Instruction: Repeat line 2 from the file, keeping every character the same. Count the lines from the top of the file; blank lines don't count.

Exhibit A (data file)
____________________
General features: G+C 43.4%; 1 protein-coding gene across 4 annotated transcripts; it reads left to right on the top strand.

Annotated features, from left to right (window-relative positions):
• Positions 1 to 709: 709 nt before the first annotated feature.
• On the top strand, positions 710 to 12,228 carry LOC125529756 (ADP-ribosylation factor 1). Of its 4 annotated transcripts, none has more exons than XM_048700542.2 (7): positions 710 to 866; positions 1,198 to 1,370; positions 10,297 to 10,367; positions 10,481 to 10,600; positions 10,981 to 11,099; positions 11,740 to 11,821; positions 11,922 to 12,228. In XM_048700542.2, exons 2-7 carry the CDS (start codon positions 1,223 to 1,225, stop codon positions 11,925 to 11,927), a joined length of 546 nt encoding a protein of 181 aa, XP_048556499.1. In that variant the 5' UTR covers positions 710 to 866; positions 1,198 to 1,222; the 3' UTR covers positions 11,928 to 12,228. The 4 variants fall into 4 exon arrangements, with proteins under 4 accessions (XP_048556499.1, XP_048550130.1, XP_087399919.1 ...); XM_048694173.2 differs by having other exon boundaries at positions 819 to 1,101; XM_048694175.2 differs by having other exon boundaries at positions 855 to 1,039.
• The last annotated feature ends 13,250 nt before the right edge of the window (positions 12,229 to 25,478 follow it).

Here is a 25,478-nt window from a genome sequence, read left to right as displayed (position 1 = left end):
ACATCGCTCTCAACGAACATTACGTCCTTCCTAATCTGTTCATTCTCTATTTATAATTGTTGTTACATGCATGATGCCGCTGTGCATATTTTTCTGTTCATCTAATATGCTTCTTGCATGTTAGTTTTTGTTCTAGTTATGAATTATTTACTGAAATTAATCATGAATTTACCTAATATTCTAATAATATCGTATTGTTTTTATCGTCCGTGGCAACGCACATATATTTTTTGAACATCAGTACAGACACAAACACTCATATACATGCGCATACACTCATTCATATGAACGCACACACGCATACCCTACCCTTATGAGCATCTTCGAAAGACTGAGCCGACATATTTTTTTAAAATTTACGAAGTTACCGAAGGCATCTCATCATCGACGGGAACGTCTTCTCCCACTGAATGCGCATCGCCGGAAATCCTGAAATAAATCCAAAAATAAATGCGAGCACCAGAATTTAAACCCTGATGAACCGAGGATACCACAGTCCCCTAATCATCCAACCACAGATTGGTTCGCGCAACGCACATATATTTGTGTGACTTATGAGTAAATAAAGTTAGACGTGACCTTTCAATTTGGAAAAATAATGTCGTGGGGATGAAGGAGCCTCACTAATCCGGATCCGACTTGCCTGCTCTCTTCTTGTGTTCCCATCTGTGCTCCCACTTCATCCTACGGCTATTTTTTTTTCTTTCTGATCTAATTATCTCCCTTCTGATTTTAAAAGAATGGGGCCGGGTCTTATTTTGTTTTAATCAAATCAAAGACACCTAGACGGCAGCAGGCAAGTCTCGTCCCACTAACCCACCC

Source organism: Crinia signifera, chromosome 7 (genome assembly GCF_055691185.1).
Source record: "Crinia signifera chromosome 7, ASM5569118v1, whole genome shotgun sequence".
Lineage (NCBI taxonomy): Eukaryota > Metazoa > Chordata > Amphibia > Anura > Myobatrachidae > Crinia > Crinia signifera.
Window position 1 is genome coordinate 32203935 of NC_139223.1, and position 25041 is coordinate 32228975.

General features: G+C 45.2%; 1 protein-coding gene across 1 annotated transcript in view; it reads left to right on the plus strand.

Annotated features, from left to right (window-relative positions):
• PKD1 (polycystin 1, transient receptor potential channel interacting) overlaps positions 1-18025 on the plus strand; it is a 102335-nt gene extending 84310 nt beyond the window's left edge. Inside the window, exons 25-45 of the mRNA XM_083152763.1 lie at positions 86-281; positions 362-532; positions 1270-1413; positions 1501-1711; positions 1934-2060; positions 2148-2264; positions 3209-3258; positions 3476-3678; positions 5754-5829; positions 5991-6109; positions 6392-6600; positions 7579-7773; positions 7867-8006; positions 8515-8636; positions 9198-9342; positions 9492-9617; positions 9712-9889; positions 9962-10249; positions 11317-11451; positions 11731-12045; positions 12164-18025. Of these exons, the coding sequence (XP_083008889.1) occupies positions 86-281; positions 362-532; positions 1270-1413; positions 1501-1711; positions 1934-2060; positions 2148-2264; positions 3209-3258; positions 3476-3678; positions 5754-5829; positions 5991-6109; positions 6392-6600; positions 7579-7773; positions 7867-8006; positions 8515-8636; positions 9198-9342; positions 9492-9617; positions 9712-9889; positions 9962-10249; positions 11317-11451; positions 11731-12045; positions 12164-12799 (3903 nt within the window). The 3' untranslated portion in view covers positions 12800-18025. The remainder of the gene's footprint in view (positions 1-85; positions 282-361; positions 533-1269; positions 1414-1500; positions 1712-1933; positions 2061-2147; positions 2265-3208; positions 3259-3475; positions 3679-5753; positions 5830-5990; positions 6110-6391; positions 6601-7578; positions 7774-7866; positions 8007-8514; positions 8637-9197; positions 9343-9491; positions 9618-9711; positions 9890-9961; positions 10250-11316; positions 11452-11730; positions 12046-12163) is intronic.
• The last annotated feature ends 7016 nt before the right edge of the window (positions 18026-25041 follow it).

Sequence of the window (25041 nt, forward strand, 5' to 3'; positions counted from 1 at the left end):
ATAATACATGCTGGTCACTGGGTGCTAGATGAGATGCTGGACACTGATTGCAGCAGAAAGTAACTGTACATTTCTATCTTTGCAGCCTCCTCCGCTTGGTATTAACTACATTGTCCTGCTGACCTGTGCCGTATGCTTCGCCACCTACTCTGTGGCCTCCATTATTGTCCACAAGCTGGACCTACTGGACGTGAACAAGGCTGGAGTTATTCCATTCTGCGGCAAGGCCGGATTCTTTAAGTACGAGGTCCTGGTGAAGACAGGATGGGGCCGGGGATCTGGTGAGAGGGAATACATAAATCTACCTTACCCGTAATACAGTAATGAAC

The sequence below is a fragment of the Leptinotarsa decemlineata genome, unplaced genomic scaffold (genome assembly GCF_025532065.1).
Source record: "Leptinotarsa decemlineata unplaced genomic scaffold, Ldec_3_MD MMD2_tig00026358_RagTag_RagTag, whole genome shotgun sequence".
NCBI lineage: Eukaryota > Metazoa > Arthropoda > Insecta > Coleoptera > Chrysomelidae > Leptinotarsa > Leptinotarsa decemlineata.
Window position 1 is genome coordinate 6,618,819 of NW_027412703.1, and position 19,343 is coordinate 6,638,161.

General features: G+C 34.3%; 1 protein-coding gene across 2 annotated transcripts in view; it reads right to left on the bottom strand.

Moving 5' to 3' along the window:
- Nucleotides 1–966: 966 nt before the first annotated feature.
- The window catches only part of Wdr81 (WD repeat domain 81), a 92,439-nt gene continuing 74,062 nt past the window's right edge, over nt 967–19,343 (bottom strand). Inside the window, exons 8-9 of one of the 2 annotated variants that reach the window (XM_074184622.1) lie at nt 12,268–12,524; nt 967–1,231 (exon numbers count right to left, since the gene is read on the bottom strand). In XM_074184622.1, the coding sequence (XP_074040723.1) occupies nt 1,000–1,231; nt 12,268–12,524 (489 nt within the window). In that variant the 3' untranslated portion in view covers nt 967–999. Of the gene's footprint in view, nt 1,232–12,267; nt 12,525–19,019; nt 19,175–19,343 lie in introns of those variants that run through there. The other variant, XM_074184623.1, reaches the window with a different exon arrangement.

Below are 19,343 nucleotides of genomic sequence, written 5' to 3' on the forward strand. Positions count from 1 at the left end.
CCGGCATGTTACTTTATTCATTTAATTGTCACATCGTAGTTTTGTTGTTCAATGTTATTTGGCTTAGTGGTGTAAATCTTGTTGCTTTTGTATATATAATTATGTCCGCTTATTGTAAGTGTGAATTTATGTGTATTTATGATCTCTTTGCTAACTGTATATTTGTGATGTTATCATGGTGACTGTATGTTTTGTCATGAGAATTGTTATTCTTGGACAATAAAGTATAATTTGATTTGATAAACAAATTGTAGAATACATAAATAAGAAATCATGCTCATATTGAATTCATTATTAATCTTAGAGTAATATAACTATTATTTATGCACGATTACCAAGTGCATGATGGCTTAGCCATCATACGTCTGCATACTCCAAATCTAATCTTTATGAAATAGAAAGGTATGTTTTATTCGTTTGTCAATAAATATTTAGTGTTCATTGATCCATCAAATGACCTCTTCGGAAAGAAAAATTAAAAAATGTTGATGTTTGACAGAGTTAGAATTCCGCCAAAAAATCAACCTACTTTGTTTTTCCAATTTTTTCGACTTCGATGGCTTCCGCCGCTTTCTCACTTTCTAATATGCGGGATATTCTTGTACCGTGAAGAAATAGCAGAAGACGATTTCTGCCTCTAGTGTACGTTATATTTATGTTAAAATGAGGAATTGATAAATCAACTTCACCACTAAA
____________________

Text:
Annotated features, from left to right (window-relative positions):